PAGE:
*Sometimes the analyst/guide gives up. It seems as tho the patient is unable or unwilling to continue but if the analyst is strong enough, she will usually find the issue that blocks further travel.

Bill had difficulties with an unsteady father. Prone to alcohol use his father was strict, demanding, unreasonable, and absent for periods of time. Bill was his mother’s ally and helper. She leaned on him and tried to control him. He was highly intelligent and did very well in school. He left home after college and paid his own way through med school. He went on to have a family but all of his achievements did not give him a sense of fulfillment. He became depressed as the children grew up and left home. He divorced his wife and went into debt. Nothing could lift the depression. He was reluctant to begin therapy having experienced a failed analysis in his early 30s. But he decided to try again with a woman analyst. It was hard to admit defeats to a woman who at first stood for his Mother. He was a proud man, justifiably so because of his achievements and it was very difficult to face needing someone. As he began to tell his stories he struggled. Privacy meant life to him. How could he trust another analyst after being so damaged by the first one. But, gradually, he found that being listened to was important and also soothing. Even when he expressed anger and disdain for the analyst he kept going. He came to grips with his once buried feelings towards his parents and as he did so, his relationships grew. He stopped blaming others for their weaknesses and because he experienced his analyst’s empathy, he began to feel empathic too. In other words, he softened. He changed from a strict task master to an understanding man. He spent more time with his grandchildren who grew to adore him and that softened him too. He stopped running away and instead walked towards.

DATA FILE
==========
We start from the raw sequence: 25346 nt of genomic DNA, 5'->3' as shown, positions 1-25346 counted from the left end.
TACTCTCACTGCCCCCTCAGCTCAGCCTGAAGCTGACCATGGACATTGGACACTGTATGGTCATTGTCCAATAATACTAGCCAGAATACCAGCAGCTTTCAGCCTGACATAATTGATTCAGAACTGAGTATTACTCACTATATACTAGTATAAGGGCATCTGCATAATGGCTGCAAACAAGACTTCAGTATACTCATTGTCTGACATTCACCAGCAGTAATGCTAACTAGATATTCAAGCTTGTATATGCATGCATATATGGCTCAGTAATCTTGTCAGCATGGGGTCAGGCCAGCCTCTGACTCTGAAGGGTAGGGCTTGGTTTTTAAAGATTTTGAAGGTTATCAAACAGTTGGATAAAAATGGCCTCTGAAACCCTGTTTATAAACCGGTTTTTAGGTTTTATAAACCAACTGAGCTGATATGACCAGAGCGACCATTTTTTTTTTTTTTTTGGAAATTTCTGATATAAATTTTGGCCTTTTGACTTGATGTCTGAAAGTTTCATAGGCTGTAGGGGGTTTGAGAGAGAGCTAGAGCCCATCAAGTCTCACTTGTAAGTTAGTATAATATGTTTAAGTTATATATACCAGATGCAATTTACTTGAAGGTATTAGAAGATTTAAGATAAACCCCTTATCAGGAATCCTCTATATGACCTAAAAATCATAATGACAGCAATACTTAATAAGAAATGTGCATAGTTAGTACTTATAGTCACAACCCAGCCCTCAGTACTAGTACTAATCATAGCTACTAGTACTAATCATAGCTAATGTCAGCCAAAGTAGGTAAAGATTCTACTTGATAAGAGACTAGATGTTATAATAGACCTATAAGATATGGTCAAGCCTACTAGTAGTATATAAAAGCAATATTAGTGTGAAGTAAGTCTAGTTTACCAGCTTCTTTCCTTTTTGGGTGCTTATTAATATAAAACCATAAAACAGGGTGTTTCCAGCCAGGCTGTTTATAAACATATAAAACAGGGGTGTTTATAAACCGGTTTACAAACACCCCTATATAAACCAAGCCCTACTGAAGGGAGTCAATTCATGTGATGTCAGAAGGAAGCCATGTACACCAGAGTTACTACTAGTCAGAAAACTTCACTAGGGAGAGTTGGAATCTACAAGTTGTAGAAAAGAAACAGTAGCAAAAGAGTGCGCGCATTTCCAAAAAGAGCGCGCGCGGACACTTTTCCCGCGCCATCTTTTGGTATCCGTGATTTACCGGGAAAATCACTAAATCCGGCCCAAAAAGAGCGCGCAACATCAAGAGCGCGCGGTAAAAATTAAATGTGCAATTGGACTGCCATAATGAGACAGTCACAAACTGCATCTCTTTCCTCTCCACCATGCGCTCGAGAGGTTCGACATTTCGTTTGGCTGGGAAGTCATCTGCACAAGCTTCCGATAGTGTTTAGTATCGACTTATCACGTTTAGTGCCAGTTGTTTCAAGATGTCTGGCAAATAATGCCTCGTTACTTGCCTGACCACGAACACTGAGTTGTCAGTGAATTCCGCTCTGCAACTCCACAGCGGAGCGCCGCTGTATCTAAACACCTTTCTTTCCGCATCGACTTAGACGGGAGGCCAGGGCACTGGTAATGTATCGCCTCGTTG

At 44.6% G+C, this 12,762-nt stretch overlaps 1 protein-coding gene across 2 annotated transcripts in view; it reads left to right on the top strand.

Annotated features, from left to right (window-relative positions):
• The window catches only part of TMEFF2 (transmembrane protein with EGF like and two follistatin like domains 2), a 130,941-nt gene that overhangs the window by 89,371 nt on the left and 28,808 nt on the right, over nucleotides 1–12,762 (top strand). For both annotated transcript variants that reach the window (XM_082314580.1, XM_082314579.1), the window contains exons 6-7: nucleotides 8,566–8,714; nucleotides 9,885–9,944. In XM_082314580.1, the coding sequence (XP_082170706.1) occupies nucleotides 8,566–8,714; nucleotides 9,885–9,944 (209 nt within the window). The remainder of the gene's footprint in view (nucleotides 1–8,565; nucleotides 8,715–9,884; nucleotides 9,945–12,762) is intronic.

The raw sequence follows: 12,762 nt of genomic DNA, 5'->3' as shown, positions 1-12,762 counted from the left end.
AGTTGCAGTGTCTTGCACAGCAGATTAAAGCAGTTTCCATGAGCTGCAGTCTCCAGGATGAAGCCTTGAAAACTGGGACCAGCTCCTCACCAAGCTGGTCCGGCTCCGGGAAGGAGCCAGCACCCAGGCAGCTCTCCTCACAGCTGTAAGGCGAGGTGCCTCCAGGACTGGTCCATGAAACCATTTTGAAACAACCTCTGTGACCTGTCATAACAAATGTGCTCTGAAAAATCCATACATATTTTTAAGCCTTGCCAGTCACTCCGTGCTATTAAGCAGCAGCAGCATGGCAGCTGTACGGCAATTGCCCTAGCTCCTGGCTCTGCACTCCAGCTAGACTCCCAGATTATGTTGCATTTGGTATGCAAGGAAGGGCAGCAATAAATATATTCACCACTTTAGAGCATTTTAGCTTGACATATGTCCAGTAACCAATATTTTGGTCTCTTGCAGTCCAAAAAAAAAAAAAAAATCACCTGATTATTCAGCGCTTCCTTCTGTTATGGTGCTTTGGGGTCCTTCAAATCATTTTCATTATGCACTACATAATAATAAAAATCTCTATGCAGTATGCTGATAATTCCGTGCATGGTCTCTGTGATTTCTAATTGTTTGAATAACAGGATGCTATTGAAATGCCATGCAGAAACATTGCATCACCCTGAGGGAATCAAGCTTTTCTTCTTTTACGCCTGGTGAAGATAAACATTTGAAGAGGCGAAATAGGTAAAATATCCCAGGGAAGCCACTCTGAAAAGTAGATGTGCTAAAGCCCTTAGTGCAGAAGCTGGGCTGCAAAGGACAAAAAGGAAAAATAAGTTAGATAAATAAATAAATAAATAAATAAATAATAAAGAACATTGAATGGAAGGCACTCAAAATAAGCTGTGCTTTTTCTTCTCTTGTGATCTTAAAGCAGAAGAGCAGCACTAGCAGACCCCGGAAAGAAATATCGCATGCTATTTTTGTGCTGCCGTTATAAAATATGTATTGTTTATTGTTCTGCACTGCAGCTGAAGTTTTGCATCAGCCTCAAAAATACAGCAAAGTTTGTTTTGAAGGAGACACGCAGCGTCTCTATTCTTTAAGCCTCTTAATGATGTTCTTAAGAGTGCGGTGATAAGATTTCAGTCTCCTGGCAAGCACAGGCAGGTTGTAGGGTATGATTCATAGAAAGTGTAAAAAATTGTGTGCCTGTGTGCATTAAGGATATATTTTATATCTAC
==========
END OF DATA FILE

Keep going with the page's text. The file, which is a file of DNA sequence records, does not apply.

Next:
In sum, the analytic dyad takes a journey that is often as rugged as it is pleasurable. Both parties grow and that growth is internalized which means that they will continue traveling even after they say goodbye.